MIT is worldwide known for its robotics research. In the past, they managed to create a robot breaking the world record in solving a Rubik’s Cube in only 0.38 seconds, the first four-legged robot to do a backflip, etc.
Sounds impressive, but with their newest development, they can’t just look cool, but it can be used in many ways and bring the robots on to the next level of productivity.
Picking up objects and flipping them around is easy for people. We do it every day, e.g., when we are trying to take notes at University, work, or at home. We pick up the pen and bring it into the right position and start writing. The same scenario is when we are eating a sandwich: We move it a little bit to bite from the other corner.
For our robot friends, however, it is tough to pick up things without either dropping them or destroying them and then to add the factor of turning the object they just mastered to hold? It sounds like a difficult task.
Therefore it took robots a long time to plan and calculate all the factors like geometry, friction, all the possibilities of how the object can be turned, etc. This whole process took tens of minutes previously, which sounds still impressive, bearing in mind that if we measured and calculate these numbers, we would sit there for hours and probably still fail.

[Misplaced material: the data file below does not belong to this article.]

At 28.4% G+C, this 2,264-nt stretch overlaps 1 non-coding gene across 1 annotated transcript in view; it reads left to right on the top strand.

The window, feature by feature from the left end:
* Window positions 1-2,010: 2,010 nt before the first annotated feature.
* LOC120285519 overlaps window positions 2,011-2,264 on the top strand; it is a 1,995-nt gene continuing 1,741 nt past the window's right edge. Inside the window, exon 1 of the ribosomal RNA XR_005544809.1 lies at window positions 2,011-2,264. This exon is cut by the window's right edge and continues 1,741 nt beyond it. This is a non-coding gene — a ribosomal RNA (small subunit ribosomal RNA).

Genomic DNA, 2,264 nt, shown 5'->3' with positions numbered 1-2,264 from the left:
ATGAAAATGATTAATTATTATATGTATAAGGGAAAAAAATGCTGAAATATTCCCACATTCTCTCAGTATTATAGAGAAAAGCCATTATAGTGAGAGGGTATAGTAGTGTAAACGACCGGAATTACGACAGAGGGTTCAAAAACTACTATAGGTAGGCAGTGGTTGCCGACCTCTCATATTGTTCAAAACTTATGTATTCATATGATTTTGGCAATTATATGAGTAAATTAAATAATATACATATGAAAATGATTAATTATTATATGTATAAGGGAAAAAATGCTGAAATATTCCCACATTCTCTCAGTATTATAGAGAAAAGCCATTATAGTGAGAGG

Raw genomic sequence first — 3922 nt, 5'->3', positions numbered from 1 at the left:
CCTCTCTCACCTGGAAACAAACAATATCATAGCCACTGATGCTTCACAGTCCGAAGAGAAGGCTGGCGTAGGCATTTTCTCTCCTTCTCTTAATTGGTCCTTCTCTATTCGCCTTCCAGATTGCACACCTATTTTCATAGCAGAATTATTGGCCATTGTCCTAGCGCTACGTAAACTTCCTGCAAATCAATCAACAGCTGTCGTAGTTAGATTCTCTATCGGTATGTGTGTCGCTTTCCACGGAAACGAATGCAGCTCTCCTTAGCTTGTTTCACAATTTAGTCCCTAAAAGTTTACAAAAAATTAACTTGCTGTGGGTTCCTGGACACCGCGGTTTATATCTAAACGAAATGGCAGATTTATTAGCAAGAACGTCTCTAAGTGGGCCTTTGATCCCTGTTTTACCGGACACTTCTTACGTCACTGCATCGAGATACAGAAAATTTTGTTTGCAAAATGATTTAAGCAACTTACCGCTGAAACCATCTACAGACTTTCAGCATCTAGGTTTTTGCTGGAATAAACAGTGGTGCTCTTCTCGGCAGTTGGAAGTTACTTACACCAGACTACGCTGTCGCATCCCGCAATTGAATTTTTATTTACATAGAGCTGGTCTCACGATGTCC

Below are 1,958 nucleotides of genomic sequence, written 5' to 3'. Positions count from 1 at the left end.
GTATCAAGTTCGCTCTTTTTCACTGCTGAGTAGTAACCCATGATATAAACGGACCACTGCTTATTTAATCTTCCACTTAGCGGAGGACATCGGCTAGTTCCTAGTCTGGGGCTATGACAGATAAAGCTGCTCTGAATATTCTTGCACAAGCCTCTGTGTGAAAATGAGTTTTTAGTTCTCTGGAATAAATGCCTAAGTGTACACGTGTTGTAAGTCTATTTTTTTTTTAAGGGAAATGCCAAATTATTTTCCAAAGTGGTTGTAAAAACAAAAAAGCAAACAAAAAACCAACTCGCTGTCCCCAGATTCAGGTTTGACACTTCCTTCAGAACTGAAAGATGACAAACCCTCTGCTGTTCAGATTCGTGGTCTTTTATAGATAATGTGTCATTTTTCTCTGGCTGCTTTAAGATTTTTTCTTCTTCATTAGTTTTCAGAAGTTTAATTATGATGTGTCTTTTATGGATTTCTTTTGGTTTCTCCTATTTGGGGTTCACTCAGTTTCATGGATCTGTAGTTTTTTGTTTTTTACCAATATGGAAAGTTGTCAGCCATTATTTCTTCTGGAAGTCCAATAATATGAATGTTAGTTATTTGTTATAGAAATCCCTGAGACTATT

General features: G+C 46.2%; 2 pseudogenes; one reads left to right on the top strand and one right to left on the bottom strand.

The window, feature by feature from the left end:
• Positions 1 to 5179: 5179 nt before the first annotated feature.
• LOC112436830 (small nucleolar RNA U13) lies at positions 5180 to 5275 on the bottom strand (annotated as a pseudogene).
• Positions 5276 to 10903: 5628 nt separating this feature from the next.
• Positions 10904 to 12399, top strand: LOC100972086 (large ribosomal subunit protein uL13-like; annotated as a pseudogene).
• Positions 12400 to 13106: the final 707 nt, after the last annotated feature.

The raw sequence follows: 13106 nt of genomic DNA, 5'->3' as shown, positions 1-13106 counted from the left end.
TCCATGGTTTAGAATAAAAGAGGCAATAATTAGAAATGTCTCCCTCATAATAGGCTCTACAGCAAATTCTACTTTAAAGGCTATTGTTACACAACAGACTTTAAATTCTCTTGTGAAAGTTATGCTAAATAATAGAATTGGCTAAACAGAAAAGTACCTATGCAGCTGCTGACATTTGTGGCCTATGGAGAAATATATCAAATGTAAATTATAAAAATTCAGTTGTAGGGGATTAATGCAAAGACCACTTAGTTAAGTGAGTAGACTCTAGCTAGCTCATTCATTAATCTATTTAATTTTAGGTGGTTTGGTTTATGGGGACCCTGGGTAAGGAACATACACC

MIT mastered to bring down the planning time of the robot to less than a second.
How is that possible? The robot is pushing the object against a stationary surface and slides its claw down the object until it has it in the right position.
For the future, this can mean that instead of a specialized tool like a screwdriver, machines would have more something like a hand, giving them the ability to pick up different kinds of tools and do various tasks.
This improvement would most likely save the companies space and also money since, for multiple steps, they would need one robot.
This is another case were thinking out of the box, by simply using the surroundings, has a huge effect.